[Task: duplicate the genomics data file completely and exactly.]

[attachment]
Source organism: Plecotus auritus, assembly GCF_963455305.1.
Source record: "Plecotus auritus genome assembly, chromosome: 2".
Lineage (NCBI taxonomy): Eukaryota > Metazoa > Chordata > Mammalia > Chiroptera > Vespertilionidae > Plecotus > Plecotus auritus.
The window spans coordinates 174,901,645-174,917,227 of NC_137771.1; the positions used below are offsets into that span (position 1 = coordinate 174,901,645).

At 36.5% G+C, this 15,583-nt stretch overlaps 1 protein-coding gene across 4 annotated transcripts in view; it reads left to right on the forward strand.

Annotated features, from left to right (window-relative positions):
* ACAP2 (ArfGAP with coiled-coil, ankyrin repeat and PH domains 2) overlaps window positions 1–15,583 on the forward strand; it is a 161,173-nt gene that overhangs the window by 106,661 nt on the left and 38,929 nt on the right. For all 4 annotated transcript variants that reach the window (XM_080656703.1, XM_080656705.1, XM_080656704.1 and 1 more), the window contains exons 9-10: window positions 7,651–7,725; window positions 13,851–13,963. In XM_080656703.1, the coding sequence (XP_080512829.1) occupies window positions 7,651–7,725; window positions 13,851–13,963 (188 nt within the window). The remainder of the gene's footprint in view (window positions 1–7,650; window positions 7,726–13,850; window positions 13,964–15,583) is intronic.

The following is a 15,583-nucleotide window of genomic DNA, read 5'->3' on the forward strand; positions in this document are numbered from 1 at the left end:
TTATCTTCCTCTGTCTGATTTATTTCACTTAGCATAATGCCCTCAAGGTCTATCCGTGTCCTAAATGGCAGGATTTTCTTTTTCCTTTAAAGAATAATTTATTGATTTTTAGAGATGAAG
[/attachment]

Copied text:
Source organism: Plecotus auritus, assembly GCF_963455305.1.
Source record: "Plecotus auritus genome assembly, chromosome: 2".
Lineage (NCBI taxonomy): Eukaryota > Metazoa > Chordata > Mammalia > Chiroptera > Vespertilionidae > Plecotus > Plecotus auritus.
The window spans coordinates 174,901,645-174,917,227 of NC_137771.1; the positions used below are offsets into that span (position 1 = coordinate 174,901,645).

At 36.5% G+C, this 15,583-nt stretch overlaps 1 protein-coding gene across 4 annotated transcripts in view; it reads left to right on the forward strand.

Annotated features, from left to right (window-relative positions):
* ACAP2 (ArfGAP with coiled-coil, ankyrin repeat and PH domains 2) overlaps window positions 1–15,583 on the forward strand; it is a 161,173-nt gene that overhangs the window by 106,661 nt on the left and 38,929 nt on the right. For all 4 annotated transcript variants that reach the window (XM_080656703.1, XM_080656705.1, XM_080656704.1 and 1 more), the window contains exons 9-10: window positions 7,651–7,725; window positions 13,851–13,963. In XM_080656703.1, the coding sequence (XP_080512829.1) occupies window positions 7,651–7,725; window positions 13,851–13,963 (188 nt within the window). The remainder of the gene's footprint in view (window positions 1–7,650; window positions 7,726–13,850; window positions 13,964–15,583) is intronic.

The following is a 15,583-nucleotide window of genomic DNA, read 5'->3' on the forward strand; positions in this document are numbered from 1 at the left end:
TTATCTTCCTCTGTCTGATTTATTTCACTTAGCATAATGCCCTCAAGGTCTATCCGTGTCCTAAATGGCAGGATTTTCTTTTTCCTTTAAAGAATAATTTATTGATTTTTAGAGATGAAG